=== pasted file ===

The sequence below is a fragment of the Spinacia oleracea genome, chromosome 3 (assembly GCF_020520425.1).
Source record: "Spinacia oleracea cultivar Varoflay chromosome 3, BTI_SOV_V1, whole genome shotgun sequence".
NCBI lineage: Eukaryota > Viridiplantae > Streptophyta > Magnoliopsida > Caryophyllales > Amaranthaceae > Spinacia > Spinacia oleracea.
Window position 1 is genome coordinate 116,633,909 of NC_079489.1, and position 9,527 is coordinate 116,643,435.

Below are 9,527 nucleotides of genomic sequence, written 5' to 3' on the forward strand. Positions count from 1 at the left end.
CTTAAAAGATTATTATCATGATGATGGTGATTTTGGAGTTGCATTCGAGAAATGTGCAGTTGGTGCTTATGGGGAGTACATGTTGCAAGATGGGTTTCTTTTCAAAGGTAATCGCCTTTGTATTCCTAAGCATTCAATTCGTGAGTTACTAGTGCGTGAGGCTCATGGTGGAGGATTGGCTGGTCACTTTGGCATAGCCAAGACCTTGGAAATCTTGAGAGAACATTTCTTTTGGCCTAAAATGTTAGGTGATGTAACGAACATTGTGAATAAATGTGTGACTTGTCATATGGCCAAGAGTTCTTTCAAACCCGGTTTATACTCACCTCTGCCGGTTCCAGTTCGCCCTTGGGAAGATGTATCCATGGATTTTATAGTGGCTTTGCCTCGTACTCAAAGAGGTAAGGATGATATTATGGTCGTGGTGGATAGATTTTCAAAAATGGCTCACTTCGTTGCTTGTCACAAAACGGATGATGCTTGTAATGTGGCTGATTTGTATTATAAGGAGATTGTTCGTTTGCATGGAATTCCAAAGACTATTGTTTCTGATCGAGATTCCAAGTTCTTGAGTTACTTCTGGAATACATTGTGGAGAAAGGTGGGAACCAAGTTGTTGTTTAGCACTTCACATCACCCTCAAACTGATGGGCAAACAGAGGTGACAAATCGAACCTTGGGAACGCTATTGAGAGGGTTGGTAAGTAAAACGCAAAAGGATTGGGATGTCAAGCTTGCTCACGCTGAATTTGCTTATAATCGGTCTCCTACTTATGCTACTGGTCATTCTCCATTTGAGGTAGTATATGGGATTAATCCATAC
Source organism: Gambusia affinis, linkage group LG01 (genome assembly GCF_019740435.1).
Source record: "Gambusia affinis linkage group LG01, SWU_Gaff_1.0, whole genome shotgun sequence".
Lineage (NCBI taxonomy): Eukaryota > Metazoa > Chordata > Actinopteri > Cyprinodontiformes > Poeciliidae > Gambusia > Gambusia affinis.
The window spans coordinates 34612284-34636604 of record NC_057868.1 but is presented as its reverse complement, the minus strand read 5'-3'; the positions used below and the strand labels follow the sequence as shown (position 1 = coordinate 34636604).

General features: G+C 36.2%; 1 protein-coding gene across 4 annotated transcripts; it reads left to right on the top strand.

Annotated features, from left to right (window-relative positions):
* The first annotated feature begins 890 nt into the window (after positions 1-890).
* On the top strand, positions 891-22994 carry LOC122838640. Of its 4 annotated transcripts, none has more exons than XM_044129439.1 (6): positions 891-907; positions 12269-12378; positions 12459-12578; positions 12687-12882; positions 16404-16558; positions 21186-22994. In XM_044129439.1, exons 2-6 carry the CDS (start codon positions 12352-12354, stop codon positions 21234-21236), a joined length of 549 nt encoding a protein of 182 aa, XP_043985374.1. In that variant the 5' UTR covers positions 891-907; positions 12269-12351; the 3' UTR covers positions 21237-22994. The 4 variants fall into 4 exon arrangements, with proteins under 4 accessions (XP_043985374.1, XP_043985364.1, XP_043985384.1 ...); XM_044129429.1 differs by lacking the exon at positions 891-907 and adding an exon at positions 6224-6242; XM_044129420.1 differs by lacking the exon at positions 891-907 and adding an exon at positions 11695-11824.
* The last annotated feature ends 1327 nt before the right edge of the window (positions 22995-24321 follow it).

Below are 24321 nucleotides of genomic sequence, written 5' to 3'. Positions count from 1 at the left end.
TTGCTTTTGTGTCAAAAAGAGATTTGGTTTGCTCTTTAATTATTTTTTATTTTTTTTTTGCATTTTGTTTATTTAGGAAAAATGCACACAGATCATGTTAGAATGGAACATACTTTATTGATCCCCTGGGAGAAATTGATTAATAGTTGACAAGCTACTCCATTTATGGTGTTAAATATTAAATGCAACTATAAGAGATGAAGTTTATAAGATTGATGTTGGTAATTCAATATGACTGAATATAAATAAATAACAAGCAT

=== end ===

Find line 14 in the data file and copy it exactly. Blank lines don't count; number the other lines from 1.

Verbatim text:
* On the top strand, positions 891-22994 carry LOC122838640. Of its 4 annotated transcripts, none has more exons than XM_044129439.1 (6): positions 891-907; positions 12269-12378; positions 12459-12578; positions 12687-12882; positions 16404-16558; positions 21186-22994. In XM_044129439.1, exons 2-6 carry the CDS (start codon positions 12352-12354, stop codon positions 21234-21236), a joined length of 549 nt encoding a protein of 182 aa, XP_043985374.1. In that variant the 5' UTR covers positions 891-907; positions 12269-12351; the 3' UTR covers positions 21237-22994. The 4 variants fall into 4 exon arrangements, with proteins under 4 accessions (XP_043985374.1, XP_043985364.1, XP_043985384.1 ...); XM_044129429.1 differs by lacking the exon at positions 891-907 and adding an exon at positions 6224-6242; XM_044129420.1 differs by lacking the exon at positions 891-907 and adding an exon at positions 11695-11824.